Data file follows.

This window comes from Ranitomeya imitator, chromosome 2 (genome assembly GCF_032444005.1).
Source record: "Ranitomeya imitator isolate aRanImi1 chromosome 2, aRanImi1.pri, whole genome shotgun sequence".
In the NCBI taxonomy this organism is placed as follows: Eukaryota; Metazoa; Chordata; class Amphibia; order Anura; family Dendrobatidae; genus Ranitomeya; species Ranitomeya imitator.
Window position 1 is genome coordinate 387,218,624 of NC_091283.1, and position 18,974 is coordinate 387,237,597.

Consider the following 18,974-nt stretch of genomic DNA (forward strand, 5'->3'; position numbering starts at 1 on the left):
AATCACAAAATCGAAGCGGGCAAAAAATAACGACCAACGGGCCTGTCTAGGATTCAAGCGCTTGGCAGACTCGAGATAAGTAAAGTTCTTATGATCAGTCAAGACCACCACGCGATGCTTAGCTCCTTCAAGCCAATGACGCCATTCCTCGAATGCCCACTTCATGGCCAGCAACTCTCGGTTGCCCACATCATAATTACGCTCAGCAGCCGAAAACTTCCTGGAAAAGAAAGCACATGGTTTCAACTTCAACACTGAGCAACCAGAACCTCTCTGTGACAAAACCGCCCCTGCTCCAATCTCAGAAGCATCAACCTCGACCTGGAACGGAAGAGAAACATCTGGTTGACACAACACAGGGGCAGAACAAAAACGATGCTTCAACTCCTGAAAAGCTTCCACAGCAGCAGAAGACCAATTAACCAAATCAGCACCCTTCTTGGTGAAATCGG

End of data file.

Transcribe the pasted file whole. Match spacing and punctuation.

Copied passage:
This window comes from Ranitomeya imitator, chromosome 2 (genome assembly GCF_032444005.1).
Source record: "Ranitomeya imitator isolate aRanImi1 chromosome 2, aRanImi1.pri, whole genome shotgun sequence".
In the NCBI taxonomy this organism is placed as follows: Eukaryota; Metazoa; Chordata; class Amphibia; order Anura; family Dendrobatidae; genus Ranitomeya; species Ranitomeya imitator.
Window position 1 is genome coordinate 387,218,624 of NC_091283.1, and position 18,974 is coordinate 387,237,597.

Consider the following 18,974-nt stretch of genomic DNA (forward strand, 5'->3'; position numbering starts at 1 on the left):
AATCACAAAATCGAAGCGGGCAAAAAATAACGACCAACGGGCCTGTCTAGGATTCAAGCGCTTGGCAGACTCGAGATAAGTAAAGTTCTTATGATCAGTCAAGACCACCACGCGATGCTTAGCTCCTTCAAGCCAATGACGCCATTCCTCGAATGCCCACTTCATGGCCAGCAACTCTCGGTTGCCCACATCATAATTACGCTCAGCAGCCGAAAACTTCCTGGAAAAGAAAGCACATGGTTTCAACTTCAACACTGAGCAACCAGAACCTCTCTGTGACAAAACCGCCCCTGCTCCAATCTCAGAAGCATCAACCTCGACCTGGAACGGAAGAGAAACATCTGGTTGACACAACACAGGGGCAGAACAAAAACGATGCTTCAACTCCTGAAAAGCTTCCACAGCAGCAGAAGACCAATTAACCAAATCAGCACCCTTCTTGGTGAAATCGG